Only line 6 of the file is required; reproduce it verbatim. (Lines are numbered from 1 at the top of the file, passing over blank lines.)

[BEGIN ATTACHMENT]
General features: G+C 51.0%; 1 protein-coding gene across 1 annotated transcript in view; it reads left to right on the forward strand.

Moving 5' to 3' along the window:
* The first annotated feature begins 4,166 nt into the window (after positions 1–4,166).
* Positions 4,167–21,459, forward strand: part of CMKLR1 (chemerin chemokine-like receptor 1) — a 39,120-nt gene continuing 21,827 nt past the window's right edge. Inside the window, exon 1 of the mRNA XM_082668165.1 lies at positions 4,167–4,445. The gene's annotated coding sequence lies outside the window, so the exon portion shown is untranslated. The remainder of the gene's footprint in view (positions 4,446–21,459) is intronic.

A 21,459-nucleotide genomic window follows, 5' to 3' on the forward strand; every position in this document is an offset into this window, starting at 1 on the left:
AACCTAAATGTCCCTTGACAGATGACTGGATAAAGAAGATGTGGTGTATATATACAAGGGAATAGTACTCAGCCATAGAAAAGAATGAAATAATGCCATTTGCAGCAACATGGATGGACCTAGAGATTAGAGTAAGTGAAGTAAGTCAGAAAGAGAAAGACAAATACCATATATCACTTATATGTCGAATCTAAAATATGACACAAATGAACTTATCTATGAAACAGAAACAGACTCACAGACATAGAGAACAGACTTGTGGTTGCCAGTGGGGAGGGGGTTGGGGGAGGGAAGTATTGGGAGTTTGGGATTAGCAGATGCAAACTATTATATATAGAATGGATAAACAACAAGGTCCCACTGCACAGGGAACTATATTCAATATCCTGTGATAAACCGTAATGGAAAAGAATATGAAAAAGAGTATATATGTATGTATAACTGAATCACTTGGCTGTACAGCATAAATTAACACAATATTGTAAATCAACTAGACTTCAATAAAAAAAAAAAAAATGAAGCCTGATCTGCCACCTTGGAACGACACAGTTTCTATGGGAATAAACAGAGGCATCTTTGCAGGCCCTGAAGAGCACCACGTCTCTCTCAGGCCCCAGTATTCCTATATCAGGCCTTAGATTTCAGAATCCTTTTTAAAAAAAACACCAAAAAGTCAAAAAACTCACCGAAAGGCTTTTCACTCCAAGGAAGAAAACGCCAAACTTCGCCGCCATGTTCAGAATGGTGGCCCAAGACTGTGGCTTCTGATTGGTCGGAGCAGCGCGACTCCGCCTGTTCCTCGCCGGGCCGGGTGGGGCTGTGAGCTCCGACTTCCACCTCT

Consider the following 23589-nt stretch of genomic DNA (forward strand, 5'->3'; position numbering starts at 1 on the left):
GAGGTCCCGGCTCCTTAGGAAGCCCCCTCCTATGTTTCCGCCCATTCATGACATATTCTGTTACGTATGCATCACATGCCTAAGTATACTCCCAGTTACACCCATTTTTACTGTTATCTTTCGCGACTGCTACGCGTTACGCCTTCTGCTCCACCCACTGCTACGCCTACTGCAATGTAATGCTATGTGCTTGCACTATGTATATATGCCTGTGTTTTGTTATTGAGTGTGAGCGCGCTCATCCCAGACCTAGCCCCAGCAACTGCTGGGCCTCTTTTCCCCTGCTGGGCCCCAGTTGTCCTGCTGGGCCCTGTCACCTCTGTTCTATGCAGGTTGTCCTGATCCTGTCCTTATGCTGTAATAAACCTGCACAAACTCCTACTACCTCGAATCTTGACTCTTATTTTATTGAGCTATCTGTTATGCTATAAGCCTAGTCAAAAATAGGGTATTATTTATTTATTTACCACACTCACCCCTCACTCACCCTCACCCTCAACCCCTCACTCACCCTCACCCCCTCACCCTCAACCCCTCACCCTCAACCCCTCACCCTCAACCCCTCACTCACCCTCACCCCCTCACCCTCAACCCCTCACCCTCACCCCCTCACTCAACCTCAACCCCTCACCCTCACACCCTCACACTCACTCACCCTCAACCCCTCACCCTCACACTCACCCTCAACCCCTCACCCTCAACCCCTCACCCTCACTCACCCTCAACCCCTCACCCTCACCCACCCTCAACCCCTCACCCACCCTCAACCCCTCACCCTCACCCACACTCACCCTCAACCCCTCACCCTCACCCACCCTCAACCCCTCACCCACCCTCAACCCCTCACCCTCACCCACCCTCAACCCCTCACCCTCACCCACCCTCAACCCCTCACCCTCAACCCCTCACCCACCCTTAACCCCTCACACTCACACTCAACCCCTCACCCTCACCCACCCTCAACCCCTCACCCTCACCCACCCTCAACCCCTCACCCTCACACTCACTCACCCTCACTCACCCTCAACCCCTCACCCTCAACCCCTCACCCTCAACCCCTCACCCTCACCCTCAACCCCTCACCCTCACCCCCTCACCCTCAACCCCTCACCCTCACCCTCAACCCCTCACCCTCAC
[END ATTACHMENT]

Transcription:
AACCTAAATGTCCCTTGACAGATGACTGGATAAAGAAGATGTGGTGTATATATACAAGGGAATAGTACTCAGCCATAGAAAAGAATGAAATAATGCCATTTGCAGCAACATGGATGGACCTAGAGATTAGAGTAAGTGAAGTAAGTCAGAAAGAGAAAGACAAATACCATATATCACTTATATGTCGAATCTAAAATATGACACAAATGAACTTATCTATGAAACAGAAACAGACTCACAGACATAGAGAACAGACTTGTGGTTGCCAGTGGGGAGGGGGTTGGGGGAGGGAAGTATTGGGAGTTTGGGATTAGCAGATGCAAACTATTATATATAGAATGGATAAACAACAAGGTCCCACTGCACAGGGAACTATATTCAATATCCTGTGATAAACCGTAATGGAAAAGAATATGAAAAAGAGTATATATGTATGTATAACTGAATCACTTGGCTGTACAGCATAAATTAACACAATATTGTAAATCAACTAGACTTCAATAAAAAAAAAAAAAATGAAGCCTGATCTGCCACCTTGGAACGACACAGTTTCTATGGGAATAAACAGAGGCATCTTTGCAGGCCCTGAAGAGCACCACGTCTCTCTCAGGCCCCAGTATTCCTATATCAGGCCTTAGATTTCAGAATCCTTTTTAAAAAAAACACCAAAAAGTCAAAAAACTCACCGAAAGGCTTTTCACTCCAAGGAAGAAAACGCCAAACTTCGCCGCCATGTTCAGAATGGTGGCCCAAGACTGTGGCTTCTGATTGGTCGGAGCAGCGCGACTCCGCCTGTTCCTCGCCGGGCCGGGTGGGGCTGTGAGCTCCGACTTCCACCTCT